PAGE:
SCOTUS Opens Door to Potential Expansion of Rule 10b-5 Liability for Misstatements

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On March 27, 2019, Justice Breyer, writing for a six-Justice majority of the Supreme Court, issued a decision in Lorenzo v. SEC, 139 S. Ct. 1094 (2019), holding that one who knowingly distributes a material misstatement can be held liable under Rule 10b-5(a) and (c).  The decision is noteworthy for its arguable tension with Janus Capital Group, Inc. v. First Derivative Traders, 564 U.S. 135 (2011), in which the Court ruled that “[o]ne who [merely] prepares or publishes a [false] statement on behalf of another is not its maker,” and thus cannot be held liable in a private action under Rule 10b-5(b).  Justice Thomas, writing for himself and Justice Gorsuch, dissented, arguing that the majority’s opinion risked unduly expanding primary liability under Rule 10b-5 and rendered Rule 10b-5(b) superfluous.

By way of background, Rule 10b-5, promulgated by the Securities and Exchange Commission pursuant to Section 10(b) of the Securities Exchange Act of 1934, makes it unlawful to engage in three types of conduct in connection with the purchase or sale of any security: “(a) To employ any device, scheme, or artifice to defraud”; “(b) To make any untrue statement of a material fact . . .”; and “(c) To engage in any act, practice, or course of business which operates or would operate as a fraud or deceit . . . .”

In Janus, the Supreme Court considered the second prong of Rule 10b-5, and held that the “maker” of a statement for purposes of liability under that prong “is the person or entity with ultimate authority over the statement, including its content and whether and how to communicate it,” such that an investment adviser who had merely “participat[ed] in the drafting of a false statement” could not be held liable in a private action under Rule 10b-5(b).

The petitioner in Lorenzo was the director of investment banking at a registered broker-dealer who did not meet this definition of “maker,” but who had, at the direction of his boss, knowingly emailed false or misleading statements to prospective investors.  Lorenzo’s boss supplied the content of the email messages and approved them.  The SEC instituted proceedings against Lorenzo, along with his boss and the broker-dealer, and ultimately determined, among other things, that Lorenzo had violated Rule 10b-5.  On appeal, the Court of Appeals for the District of Columbia Circuit held that Lorenzo could not be held liable under subsection (b) of Rule 10b-5 because Lorenzo’s boss had asked him to send the emails, supplied the central content, and approved the messages for distribution, such that the boss was the “maker” of the misstatements under Janus.  The Court of Appeals nonetheless sustained the Commission’s finding that Lorenzo had violated subsections (a) and (c) of Rule 10b-5 by knowingly disseminating false information to prospective investors.  The Supreme Court granted certiorari in order to resolve disagreement among the Circuits about whether someone who is not a “maker” of a misstatement under Janus can nonetheless be found to have violated the other subsections of Rule 10b-5 when the only conduct involved concerns a misstatement, and answered that question in the affirmative.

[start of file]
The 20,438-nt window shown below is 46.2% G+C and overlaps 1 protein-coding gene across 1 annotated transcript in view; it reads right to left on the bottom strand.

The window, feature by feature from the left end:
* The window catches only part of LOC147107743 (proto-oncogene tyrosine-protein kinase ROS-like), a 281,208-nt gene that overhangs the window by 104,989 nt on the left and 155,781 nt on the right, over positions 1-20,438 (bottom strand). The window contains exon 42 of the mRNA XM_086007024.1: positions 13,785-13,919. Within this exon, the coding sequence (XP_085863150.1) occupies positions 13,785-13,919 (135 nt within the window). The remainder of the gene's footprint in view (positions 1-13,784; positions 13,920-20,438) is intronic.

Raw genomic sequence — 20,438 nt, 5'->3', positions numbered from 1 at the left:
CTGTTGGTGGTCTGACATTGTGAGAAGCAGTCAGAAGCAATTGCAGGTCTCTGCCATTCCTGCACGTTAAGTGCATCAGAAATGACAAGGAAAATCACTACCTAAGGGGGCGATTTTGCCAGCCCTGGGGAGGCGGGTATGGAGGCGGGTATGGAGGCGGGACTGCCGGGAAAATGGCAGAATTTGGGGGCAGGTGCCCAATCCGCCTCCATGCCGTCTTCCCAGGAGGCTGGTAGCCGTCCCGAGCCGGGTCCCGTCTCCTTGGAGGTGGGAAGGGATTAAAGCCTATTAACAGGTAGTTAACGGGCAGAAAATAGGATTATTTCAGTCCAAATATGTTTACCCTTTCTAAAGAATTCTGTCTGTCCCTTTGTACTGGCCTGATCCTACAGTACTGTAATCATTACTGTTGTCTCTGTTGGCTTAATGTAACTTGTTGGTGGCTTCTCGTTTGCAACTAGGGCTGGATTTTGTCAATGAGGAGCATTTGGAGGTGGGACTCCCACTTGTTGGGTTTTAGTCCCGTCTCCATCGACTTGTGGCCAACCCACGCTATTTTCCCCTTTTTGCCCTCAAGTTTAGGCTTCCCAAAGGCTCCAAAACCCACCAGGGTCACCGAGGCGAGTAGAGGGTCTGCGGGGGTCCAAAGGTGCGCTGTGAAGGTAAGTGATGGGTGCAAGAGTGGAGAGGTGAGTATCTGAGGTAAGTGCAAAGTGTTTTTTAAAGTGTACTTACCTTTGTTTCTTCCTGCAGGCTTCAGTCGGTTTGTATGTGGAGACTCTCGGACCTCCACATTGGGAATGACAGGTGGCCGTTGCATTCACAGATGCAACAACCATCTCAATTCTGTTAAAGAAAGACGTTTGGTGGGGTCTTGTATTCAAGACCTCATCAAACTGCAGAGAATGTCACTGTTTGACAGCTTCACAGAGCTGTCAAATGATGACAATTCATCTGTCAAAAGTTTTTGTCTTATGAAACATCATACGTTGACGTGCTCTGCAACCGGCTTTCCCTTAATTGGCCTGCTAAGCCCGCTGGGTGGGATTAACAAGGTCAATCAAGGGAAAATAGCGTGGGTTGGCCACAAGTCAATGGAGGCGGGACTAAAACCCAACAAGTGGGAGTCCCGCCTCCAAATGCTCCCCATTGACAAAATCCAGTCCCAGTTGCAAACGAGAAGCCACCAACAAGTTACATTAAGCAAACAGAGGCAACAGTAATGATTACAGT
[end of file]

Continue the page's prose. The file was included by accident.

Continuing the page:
The dissent warned that the majority’s opinion was “likely to have far-reaching consequences” in that it rendered Janus “a dead letter,” and “eviscerate[d]” the distinction between primary and secondary liability by holding that a person who had not “made” a fraudulent misstatement could nonetheless be primarily liable for it.  Although there is no private right of action for aiding and abetting a Rule 10b-5 violation, the dissent opined that “virtually any person who assists with the making of a fraudulent misstatement will [now] be primarily liable and thereby subject not only to SEC enforcement, but private lawsuits” because “the SEC or plaintiff need only relabel the person’s involvement as an ‘act,’ ‘device,’ ‘scheme,’ or ‘artifice’ that violates Rule 10b-5(a) or (c).”  The dissent could “discern no legal principle in the majority opinion that would preclude,” for example, a secretary asked to send a message containing misstatements from her email account, “from being pursued for primary violations of the securities laws.”

The majority, for its part, acknowledged that “one can readily imagine other actors tangentially involved in dissemination [of a misstatement] – say, a mailroom clerk – for whom liability would typically be inappropriate,” but believed that the particular facts in Lorenzo – that Lorenzo sent false statements directly to investors, invited them to follow up with questions, and did so in his capacity as vice president of an investment banking company – made this case clear cut.  The majority argued that Janus would remain relevant and continue to preclude liability where an individual neither makes nor disseminates false information, provided that “the individual is not involved in some other form of fraud.”

While it remains to be seen the extent to which an actor who is not himself the “maker” of a misstatement under Janus can nonetheless be subject to primary liability for it in a private right of action under Lorenzo, we are likely to see an uptick in private Rule 10b-5(a) and (c) actions seeking to test those boundaries.

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